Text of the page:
At 11:45 am, I sat at lunch with my fellow sixth-graders and we were chatting and eating. No one really discussed the day's shuttle launch, because we had been to see a shuttle launch the previous fall for a field trip. We'd been there, done that - it was no big deal anymore. You know how 13 year olds are.
The assistant principal, who sat on the stage during lunch hour in our cafeteria/auditorium, hushed us all out of the blue. He never did that -- we were allowed a little free reign at lunchtime. He put a portable radio on, and held his microphone up to the speaker. The news was reporting that something terrible had happened at the Cape; the very place we'd gone to watch our space program in action only a few short months previously.
We all ran to look out the building windows. There it was - the fateful plume of smoke in the sky. The evidence that showed us what that what we were hearing on the radio was real, and not just a nightmare.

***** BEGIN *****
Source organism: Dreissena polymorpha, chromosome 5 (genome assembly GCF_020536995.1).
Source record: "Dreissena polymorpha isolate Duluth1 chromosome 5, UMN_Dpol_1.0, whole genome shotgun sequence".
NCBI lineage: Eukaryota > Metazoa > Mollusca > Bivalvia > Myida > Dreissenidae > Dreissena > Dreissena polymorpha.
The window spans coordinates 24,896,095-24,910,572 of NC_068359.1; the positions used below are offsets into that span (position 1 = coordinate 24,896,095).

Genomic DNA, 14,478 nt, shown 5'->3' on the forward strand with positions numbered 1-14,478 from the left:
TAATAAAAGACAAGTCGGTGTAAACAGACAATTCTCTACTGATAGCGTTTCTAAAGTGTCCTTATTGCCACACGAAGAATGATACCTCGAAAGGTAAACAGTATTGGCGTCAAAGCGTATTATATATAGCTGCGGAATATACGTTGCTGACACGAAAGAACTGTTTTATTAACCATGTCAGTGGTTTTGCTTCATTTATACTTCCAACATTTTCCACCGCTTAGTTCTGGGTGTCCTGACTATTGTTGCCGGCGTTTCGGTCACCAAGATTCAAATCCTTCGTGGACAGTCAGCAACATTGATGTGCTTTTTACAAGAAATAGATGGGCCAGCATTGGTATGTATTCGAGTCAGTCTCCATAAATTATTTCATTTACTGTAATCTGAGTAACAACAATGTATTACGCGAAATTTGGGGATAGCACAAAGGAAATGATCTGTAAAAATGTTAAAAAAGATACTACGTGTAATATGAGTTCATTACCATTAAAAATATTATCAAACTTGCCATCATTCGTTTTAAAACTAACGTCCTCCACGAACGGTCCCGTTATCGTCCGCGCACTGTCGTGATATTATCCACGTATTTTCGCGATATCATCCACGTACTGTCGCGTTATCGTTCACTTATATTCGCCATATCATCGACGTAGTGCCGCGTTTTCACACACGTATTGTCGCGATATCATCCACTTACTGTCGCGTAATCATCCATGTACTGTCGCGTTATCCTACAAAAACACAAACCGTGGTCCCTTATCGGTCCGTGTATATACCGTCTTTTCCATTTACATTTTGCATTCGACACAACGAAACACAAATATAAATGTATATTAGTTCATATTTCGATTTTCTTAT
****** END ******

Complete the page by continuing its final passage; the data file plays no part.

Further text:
It was a sad day. For our space program, for our national spirit, for Americans...the whole world. I think we all lost a bit of innocence that day. It was a shocking event, especially in my young life. As a young person, you already have a certain sense of invincibility. And, as a young American especially, you are taught from practically birth that the world is yours to conquer. American exceptionalism, freedom, and indomitable spirit are part of your upbringing. To experience, for the first time, a chink in our national armor, exposed a vulnerability that I don't know if, at 13, I was quite ready for.
I mourned, with the rest of the country, the brave astronauts that we lost that day. We saluted them then, and we still remember today. I hope the 25th anniversary of this tragedy will remind all of us of the spirit of discovery that exists in humankind, and that our exploration of worlds and places beyond Earth will long continue....in the memory of the Challenger 7.
"The crew of the space shuttle Challenger honoured us by the manner in which they lived their lives. We will never forget them, nor the last time we saw them, this morning, as they prepared for the journey and waved goodbye and 'slipped the surly bonds of earth' to 'touch the face of God.' "
President Ronald Reagan
January 28, 1986